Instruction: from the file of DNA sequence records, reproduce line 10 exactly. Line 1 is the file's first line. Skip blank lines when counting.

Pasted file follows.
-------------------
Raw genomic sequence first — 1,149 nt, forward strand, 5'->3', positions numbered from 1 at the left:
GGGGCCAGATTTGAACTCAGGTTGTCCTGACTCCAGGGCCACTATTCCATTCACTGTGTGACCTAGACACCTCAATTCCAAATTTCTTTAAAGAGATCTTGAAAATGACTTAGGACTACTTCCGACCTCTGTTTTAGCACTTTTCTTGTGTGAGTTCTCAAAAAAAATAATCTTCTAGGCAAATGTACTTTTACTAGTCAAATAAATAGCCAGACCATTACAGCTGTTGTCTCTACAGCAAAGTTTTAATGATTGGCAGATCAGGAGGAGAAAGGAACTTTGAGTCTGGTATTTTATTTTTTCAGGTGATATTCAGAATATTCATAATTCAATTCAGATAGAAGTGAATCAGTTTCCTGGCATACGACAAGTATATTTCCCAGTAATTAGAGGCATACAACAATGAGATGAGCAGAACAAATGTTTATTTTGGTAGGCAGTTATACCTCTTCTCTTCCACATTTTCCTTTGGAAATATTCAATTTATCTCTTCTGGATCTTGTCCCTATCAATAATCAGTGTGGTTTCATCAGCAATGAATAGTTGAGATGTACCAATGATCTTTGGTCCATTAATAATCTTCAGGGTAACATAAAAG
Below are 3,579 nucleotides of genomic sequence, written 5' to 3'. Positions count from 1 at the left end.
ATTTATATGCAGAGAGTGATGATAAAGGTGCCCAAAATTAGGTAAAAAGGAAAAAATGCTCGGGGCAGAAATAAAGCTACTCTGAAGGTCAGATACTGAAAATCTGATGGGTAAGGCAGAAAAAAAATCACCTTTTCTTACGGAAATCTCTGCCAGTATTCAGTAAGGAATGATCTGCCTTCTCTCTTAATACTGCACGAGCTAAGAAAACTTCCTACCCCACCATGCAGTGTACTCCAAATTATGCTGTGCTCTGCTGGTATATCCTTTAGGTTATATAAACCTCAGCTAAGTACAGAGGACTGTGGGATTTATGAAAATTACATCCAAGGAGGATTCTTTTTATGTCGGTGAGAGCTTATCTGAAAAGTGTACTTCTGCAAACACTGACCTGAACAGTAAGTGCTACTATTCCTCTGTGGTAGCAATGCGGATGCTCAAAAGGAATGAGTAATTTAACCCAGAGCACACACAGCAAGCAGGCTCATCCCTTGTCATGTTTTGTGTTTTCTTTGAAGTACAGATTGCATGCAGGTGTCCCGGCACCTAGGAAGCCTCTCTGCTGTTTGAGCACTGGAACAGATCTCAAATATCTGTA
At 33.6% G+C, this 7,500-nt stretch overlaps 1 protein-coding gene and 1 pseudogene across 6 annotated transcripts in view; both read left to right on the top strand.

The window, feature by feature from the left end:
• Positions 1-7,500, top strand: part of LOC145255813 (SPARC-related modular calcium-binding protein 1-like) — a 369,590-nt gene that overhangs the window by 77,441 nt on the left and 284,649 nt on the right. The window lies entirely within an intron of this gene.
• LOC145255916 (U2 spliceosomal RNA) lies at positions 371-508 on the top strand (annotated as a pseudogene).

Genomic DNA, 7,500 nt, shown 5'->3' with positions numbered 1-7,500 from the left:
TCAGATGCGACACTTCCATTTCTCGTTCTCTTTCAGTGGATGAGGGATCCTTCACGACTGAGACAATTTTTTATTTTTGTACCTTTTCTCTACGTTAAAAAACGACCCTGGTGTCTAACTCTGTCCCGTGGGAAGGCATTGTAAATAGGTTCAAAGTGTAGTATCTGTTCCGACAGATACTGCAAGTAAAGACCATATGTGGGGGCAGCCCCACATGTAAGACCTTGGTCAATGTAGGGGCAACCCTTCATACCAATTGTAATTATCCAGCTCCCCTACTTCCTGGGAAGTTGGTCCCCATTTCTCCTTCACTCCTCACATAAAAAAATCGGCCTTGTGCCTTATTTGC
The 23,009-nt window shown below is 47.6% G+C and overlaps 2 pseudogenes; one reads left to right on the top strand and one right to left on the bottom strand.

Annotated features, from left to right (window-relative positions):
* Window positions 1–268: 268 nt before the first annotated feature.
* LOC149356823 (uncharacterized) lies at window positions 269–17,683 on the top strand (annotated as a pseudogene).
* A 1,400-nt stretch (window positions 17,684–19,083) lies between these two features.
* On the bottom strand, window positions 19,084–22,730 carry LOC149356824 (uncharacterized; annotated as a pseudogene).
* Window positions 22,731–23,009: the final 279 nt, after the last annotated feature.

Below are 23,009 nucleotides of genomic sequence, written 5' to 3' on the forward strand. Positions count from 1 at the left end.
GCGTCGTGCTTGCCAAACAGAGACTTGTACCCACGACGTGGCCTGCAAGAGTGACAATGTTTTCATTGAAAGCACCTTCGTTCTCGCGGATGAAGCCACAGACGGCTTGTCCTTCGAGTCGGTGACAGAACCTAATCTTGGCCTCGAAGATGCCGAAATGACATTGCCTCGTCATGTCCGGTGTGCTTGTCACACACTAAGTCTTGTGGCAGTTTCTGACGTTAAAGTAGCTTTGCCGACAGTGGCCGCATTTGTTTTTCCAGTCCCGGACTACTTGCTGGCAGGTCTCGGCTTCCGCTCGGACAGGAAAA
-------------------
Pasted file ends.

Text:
TCAGATGCGACACTTCCATTTCTCGTTCTCTTTCAGTGGATGAGGGATCCTTCACGACTGAGACAATTTTTTATTTTTGTACCTTTTCTCTACGTTAAAAAACGACCCTGGTGTCTAACTCTGTCCCGTGGGAAGGCATTGTAAATAGGTTCAAAGTGTAGTATCTGTTCCGACAGATACTGCAAGTAAAGACCATATGTGGGGGCAGCCCCACATGTAAGACCTTGGTCAATGTAGGGGCAACCCTTCATACCAATTGTAATTATCCAGCTCCCCTACTTCCTGGGAAGTTGGTCCCCATTTCTCCTTCACTCCTCACATAAAAAAATCGGCCTTGTGCCTTATTTGC